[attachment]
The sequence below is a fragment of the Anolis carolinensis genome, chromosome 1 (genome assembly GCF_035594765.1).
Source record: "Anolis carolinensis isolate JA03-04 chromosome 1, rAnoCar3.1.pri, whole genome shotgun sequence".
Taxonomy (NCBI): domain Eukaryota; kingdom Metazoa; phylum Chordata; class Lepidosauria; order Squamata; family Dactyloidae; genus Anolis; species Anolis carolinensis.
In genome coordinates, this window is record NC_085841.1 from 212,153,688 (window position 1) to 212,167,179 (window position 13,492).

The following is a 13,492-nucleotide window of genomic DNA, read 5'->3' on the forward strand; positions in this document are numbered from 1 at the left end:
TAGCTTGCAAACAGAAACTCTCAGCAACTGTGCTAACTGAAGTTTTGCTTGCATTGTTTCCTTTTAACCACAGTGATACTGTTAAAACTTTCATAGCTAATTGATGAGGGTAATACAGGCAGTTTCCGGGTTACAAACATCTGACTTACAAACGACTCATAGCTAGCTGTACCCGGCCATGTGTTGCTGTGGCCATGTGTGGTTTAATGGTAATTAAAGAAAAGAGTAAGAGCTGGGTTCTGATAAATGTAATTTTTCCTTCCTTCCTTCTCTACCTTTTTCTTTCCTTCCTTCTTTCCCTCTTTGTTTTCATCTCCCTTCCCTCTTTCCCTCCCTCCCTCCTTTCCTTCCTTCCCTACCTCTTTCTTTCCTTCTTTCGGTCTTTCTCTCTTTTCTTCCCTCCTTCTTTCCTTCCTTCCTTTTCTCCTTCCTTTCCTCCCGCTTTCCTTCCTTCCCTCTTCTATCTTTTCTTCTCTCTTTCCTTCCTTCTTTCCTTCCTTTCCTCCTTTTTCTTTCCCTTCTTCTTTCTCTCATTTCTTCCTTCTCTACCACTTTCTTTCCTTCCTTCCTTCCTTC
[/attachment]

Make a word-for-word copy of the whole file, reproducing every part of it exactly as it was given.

The sequence below is a fragment of the Anolis carolinensis genome, chromosome 1 (genome assembly GCF_035594765.1).
Source record: "Anolis carolinensis isolate JA03-04 chromosome 1, rAnoCar3.1.pri, whole genome shotgun sequence".
Taxonomy (NCBI): domain Eukaryota; kingdom Metazoa; phylum Chordata; class Lepidosauria; order Squamata; family Dactyloidae; genus Anolis; species Anolis carolinensis.
In genome coordinates, this window is record NC_085841.1 from 212,153,688 (window position 1) to 212,167,179 (window position 13,492).

The following is a 13,492-nucleotide window of genomic DNA, read 5'->3' on the forward strand; positions in this document are numbered from 1 at the left end:
TAGCTTGCAAACAGAAACTCTCAGCAACTGTGCTAACTGAAGTTTTGCTTGCATTGTTTCCTTTTAACCACAGTGATACTGTTAAAACTTTCATAGCTAATTGATGAGGGTAATACAGGCAGTTTCCGGGTTACAAACATCTGACTTACAAACGACTCATAGCTAGCTGTACCCGGCCATGTGTTGCTGTGGCCATGTGTGGTTTAATGGTAATTAAAGAAAAGAGTAAGAGCTGGGTTCTGATAAATGTAATTTTTCCTTCCTTCCTTCTCTACCTTTTTCTTTCCTTCCTTCTTTCCCTCTTTGTTTTCATCTCCCTTCCCTCTTTCCCTCCCTCCCTCCTTTCCTTCCTTCCCTACCTCTTTCTTTCCTTCTTTCGGTCTTTCTCTCTTTTCTTCCCTCCTTCTTTCCTTCCTTCCTTTTCTCCTTCCTTTCCTCCCGCTTTCCTTCCTTCCCTCTTCTATCTTTTCTTCTCTCTTTCCTTCCTTCTTTCCTTCCTTTCCTCCTTTTTCTTTCCCTTCTTCTTTCTCTCATTTCTTCCTTCTCTACCACTTTCTTTCCTTCCTTCCTTCCTTC